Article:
The pound’s ascension in relation to the dollar continued on Thursday, with GBP/USD hitting its highest level in more than four years.
By Peter Martin
Thursday, April 17, 2014
By late morning in New York, the pound was trading at $1.6810 after hitting as high as $1.6843 earlier in the session, the highest level for cable seen since November 2009. The pound’s strength follows a report yesterday that showed UK unemployment falling to 6.9% last month, putting it beneath the threshold where the Bank of England’s forward guidance suggests the monetary policy committee may start to consider an interest rate rise.
The dollar, meawhile, has weakened in the wake of Janet Yellen’s speech on Wednesday afternoon at the Economic Club of New York in which she reiterated her belief that the current unemployment rate disguises significant slack in the labor market. This, and stubbornly low inflation, are likely to force the Fed into maintaining its accommodative stance for some time. ‘The larger the shortfall of employment or inflation from their respective objectives, and the slower the projected progress toward those objectives, the longer the current target range for the federal funds rate is likely to be maintained,’ she said. Ms Yellen also made reference to the harshness of the winter and how that clouds many recent economic indicators, a theme touched on in the Fed’s Beige Book, which was released on Wednesday afternoon. The report differed little to the previous one apart from several districts reporting rebounds in economic activity alongside improvements in the weather (the word ‘weather’ appeared more than 100 times in the report), with economic expansion being characterised as modest or moderate by various districts, which has been a familiar refrain in the last few commentaries from the Fed.
Earlier in the week, we saw a very disappointing result from the New York Fed’s manufacturing survey, with conditions slowing down considerably in April, but this was counterbalanced on Thursday with the equivalent report from the Philly Fed, which rose to a reading of 16.6. this month, from March’s level of 9.0, attaining the fastest pace of growth since last September. The details beneath the headline level are just as encouraging, with new orders hitting a post-December high of 14.8 which will raise hopes for future production levels, and the impressive rebound shown in the Philadelphia region since February is another confirmation of the adverse effects of the abnormally heavy weather this winter. Jobless claims rose to 304,000 last week, which is a fairly solid result, given the large drop reported for the week prior (revised higher by just 2000 in the latest report). The trend of improvement is apparent in the four-week moving average, which falls to 312,000, some 17,500 better than it was looking a month ago.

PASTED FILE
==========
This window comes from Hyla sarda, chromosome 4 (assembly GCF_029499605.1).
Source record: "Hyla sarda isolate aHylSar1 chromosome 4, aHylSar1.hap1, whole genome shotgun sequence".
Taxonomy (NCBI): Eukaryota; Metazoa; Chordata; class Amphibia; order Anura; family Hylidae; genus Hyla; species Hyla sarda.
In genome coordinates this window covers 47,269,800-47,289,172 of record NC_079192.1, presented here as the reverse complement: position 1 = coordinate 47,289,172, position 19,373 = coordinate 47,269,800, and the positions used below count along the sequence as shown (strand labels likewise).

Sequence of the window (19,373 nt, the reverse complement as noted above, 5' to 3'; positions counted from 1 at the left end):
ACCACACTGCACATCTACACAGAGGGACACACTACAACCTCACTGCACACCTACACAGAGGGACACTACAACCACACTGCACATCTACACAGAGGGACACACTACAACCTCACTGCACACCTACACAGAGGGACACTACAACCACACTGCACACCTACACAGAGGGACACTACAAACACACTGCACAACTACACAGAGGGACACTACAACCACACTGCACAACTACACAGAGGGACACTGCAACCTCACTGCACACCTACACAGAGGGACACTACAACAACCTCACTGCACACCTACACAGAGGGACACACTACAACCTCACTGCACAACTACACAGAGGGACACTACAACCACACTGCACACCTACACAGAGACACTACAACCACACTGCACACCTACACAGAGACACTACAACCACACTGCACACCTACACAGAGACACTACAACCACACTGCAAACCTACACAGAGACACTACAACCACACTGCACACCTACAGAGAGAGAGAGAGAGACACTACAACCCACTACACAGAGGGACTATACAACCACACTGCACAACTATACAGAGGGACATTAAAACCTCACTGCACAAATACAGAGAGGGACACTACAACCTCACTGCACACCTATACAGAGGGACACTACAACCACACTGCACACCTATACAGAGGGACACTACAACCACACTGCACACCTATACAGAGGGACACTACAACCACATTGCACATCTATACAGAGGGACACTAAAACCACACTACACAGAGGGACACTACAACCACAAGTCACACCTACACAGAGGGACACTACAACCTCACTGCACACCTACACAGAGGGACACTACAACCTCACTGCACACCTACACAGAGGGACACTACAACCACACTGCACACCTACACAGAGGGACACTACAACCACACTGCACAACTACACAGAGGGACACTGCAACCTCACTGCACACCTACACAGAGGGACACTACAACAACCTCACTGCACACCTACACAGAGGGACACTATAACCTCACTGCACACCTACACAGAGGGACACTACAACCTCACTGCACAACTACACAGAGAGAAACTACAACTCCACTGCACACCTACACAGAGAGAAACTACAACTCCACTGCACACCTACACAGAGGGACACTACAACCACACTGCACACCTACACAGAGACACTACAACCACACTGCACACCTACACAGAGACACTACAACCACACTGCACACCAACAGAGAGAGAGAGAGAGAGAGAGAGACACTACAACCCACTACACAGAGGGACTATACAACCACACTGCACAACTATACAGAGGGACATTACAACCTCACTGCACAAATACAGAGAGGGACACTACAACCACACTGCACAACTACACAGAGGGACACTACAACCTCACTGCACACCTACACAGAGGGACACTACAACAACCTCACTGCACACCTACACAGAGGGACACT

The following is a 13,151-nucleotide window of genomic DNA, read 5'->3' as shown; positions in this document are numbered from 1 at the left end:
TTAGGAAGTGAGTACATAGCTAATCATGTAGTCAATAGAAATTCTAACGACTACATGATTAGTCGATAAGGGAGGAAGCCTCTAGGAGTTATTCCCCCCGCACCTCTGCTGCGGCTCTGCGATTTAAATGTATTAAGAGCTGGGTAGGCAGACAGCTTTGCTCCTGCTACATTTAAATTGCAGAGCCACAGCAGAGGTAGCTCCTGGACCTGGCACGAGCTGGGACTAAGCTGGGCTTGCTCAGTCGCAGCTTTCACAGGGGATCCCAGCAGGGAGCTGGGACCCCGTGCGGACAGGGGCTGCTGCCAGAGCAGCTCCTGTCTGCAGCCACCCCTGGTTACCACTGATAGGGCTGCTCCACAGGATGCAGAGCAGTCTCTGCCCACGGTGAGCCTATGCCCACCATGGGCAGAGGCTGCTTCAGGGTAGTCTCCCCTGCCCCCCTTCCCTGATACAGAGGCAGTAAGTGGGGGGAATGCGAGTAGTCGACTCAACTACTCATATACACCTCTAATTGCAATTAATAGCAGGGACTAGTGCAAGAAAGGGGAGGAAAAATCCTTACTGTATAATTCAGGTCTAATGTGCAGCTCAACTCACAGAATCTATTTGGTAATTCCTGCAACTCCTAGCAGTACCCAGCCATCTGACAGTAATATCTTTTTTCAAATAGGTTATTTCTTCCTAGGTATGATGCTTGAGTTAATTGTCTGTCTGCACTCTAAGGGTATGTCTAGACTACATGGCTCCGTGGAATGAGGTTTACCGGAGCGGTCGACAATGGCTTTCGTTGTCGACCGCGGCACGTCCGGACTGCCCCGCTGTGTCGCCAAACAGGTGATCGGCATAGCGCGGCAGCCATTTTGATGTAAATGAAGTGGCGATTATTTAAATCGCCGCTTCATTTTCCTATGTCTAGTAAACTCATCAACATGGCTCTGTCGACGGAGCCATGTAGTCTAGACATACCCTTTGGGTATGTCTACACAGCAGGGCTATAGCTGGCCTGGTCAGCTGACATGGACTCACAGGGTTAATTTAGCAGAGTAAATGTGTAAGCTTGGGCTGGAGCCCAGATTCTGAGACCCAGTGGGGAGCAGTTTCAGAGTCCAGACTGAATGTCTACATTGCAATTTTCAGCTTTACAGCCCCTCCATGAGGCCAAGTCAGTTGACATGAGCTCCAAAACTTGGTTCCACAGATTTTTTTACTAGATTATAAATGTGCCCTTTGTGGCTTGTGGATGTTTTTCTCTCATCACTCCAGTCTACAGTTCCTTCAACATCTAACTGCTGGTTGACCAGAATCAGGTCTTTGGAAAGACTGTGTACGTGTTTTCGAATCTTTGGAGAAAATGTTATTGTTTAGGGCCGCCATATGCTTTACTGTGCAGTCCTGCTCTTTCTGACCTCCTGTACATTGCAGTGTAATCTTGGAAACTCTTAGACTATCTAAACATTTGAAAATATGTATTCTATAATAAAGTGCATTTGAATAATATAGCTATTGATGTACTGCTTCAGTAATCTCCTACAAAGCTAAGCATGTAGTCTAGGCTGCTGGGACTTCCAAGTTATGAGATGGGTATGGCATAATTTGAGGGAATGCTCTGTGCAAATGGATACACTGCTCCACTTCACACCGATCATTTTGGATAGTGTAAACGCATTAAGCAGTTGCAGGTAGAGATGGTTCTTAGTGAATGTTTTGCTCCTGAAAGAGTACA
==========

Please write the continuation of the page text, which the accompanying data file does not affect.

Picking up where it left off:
Despite the upbeat nature of Thursday’s macroeconomic reports, there has been little net change on Wall Street, with the Dow Jones Industrial Average teetering around the break-even point for the day by noon in New York, while the S&P 500 index was up just 0.08% at 1863.8.This reticence on the part of investors reflects the mixed-bag nature of earnings reports so far for the last quarter. Heavyweight Dow component IBM reported earnings in line with expectations on Thursday, though revenue fell slightly short and resulted in the company’s share price falling more than 3%. Fellow Dow component Goldman Sachs reported a drop in quarterly profit, but comfortably beat expectations. The inertia of the stock market may also reflect caution ahead of the upcoming long weekend, with financial markets shut for Good Friday.
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